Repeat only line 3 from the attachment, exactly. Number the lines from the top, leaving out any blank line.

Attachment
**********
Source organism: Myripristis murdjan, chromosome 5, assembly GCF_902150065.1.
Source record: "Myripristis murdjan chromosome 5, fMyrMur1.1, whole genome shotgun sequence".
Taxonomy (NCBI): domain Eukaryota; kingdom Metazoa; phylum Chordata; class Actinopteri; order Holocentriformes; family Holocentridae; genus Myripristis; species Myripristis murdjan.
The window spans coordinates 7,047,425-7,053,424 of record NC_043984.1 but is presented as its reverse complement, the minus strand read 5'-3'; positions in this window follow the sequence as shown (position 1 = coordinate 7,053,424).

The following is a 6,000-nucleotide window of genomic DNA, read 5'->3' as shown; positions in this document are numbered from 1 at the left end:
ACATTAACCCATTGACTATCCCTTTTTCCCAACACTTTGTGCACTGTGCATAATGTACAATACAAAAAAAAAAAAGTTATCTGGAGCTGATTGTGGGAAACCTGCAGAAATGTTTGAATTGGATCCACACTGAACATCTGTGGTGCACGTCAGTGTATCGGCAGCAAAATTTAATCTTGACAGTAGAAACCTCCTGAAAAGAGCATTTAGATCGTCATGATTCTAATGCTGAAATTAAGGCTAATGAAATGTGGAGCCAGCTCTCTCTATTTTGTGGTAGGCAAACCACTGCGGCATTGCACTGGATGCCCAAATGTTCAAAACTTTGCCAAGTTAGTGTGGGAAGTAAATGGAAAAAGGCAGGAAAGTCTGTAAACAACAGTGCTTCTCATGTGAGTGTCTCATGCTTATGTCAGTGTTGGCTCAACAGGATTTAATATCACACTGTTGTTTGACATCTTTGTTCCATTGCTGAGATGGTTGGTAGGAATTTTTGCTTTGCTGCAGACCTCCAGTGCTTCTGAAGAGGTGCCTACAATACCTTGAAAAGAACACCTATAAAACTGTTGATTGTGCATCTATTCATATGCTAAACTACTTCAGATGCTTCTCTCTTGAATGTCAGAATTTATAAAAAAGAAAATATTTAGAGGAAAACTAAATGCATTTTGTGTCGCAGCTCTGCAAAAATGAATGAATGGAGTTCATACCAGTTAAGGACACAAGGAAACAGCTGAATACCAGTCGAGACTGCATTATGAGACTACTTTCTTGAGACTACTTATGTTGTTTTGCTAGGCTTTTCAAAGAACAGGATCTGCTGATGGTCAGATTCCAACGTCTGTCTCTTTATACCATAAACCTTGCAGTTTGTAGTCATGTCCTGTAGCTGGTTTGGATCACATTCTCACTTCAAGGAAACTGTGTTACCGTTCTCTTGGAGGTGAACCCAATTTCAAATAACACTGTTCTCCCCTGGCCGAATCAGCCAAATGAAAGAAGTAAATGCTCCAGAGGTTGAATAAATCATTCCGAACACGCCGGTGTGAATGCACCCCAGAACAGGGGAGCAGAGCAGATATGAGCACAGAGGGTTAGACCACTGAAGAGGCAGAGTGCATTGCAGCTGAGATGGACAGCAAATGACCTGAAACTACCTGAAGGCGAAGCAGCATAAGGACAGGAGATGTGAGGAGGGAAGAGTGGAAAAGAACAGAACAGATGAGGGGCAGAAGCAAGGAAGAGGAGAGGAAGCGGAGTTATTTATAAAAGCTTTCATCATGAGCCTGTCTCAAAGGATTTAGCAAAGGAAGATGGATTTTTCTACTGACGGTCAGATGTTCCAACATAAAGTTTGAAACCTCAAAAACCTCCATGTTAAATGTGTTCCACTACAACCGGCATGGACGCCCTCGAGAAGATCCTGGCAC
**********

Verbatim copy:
Taxonomy (NCBI): domain Eukaryota; kingdom Metazoa; phylum Chordata; class Actinopteri; order Holocentriformes; family Holocentridae; genus Myripristis; species Myripristis murdjan.